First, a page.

Work-life balance is an elusive dream that lots of companies and people ask for. Companies declare that they offer a great work-life balance and people aim for short commutes and telecommuting to have a great work-life balance.
There's a problem, though. Balance is not what we are looking for. Think of a seesaw (or teeter-totter, depending on where you grew up). To be balanced everything needs to be the same and nothing can move. Think of the playgrounds where you'd put two little kids on one side to balance out a bigger kid on the other.
And what happens when the balance is uneven? One side is stuck in the air, unable to play and have fun. And what if the bigger kid decides he's done and gets off without warning--wham! The little kids smack the ground.
It's not a pretty picture. And it's the wrong picture, according to Carrie Bucci, Founder, People Operations Consultant & Coach at Mixtape Talent. She gave a Disrupt HR talk that started me thinking a bit more about the language we use when we describe the mix of our work and our life outside of work. Balance is the wrong word, and language matters.
Bucci says that work-life balance is a fairy tale--"it implies that our work and our lives are two totally separate things." Which, obviously, they are not. We're not balancing one against the other, we need to have all of these things working together. She suggests we talk about work-life Harmony.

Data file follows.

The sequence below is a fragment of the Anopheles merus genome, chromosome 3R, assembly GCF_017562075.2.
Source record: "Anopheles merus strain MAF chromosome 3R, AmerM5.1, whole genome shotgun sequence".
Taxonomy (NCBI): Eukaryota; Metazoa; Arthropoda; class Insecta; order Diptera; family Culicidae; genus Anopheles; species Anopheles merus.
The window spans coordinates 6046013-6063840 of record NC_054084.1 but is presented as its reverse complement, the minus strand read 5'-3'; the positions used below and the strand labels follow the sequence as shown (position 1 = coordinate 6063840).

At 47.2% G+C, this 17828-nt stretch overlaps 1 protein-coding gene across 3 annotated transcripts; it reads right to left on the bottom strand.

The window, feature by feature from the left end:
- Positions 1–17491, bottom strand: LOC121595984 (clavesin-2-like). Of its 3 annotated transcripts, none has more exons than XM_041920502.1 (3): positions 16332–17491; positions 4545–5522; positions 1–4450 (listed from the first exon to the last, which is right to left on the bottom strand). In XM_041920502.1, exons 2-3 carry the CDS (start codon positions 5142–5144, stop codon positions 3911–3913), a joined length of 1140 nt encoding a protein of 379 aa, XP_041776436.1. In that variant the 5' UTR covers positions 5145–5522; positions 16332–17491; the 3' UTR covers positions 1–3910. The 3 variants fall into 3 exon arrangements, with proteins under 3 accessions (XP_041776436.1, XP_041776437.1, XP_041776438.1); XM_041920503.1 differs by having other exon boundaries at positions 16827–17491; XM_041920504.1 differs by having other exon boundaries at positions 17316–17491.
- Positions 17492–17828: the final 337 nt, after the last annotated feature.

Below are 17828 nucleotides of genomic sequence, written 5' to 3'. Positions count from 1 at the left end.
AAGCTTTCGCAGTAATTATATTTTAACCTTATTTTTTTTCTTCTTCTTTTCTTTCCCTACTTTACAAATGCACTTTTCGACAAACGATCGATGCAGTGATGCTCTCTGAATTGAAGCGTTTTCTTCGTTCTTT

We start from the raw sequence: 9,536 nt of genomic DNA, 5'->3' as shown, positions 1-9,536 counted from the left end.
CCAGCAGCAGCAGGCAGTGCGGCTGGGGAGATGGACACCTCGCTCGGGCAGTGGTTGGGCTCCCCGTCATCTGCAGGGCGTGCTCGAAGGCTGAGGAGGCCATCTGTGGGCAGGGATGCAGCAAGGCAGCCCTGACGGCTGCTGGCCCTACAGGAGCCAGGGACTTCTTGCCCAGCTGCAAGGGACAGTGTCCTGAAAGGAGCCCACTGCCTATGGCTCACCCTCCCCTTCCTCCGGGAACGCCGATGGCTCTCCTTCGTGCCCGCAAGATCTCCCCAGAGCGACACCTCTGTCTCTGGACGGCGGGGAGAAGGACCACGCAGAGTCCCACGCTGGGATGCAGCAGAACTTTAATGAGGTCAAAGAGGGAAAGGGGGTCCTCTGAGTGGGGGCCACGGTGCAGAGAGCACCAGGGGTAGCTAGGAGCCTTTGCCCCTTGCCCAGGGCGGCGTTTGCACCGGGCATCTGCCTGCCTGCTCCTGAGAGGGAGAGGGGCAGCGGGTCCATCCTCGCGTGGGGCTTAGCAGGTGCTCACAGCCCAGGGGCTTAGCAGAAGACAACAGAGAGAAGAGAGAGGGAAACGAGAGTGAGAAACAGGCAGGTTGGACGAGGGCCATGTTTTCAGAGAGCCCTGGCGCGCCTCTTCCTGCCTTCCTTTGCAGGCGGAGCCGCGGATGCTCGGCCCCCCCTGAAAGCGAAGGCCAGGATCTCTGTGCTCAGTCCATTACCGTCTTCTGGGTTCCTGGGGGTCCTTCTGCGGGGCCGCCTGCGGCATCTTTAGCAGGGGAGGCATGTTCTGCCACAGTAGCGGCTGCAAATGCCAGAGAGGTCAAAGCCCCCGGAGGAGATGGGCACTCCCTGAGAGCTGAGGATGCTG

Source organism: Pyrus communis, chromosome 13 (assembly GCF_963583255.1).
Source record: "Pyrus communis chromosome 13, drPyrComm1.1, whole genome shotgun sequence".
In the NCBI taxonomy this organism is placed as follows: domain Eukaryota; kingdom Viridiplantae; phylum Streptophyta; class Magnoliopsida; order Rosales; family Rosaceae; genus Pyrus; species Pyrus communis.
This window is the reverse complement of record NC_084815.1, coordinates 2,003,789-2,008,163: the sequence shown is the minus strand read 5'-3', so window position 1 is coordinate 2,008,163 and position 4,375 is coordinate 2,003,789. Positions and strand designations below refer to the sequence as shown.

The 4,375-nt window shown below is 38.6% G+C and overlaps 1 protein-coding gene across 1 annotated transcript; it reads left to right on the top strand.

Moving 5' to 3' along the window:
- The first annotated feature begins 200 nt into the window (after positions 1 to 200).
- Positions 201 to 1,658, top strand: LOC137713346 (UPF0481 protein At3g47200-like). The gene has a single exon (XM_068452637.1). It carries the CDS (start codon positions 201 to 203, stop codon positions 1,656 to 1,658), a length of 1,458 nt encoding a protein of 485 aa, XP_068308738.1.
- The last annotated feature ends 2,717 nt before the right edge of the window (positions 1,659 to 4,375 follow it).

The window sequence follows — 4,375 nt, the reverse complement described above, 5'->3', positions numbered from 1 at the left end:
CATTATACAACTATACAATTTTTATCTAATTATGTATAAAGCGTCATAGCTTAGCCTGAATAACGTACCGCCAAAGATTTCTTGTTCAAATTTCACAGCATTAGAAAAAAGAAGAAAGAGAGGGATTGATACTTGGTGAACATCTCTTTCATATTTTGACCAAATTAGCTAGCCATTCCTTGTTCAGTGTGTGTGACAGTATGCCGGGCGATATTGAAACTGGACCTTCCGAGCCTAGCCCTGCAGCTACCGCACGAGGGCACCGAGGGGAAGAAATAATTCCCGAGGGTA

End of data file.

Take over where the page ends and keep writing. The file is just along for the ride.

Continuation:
It's a small change, but it's meaningful. Instead of focusing on trying to keep everything easy and happy and devoting just the right amount of effort to both so that our work doesn't go off the rails and slam our life into the ground (or vice versa).
Bucci says we should think about Harmony. Making things work together so that we can be happy in both realms. Understanding that sometimes home takes priority over work and sometimes work takes priority over home. And that's okay. That's dealing with harmony.
There's no need to force ourselves to have it all all the time. We can't be frantically running around trying to balance everything. Instead, let things work in harmony. It will help avoid burnout, which is something many of us could use.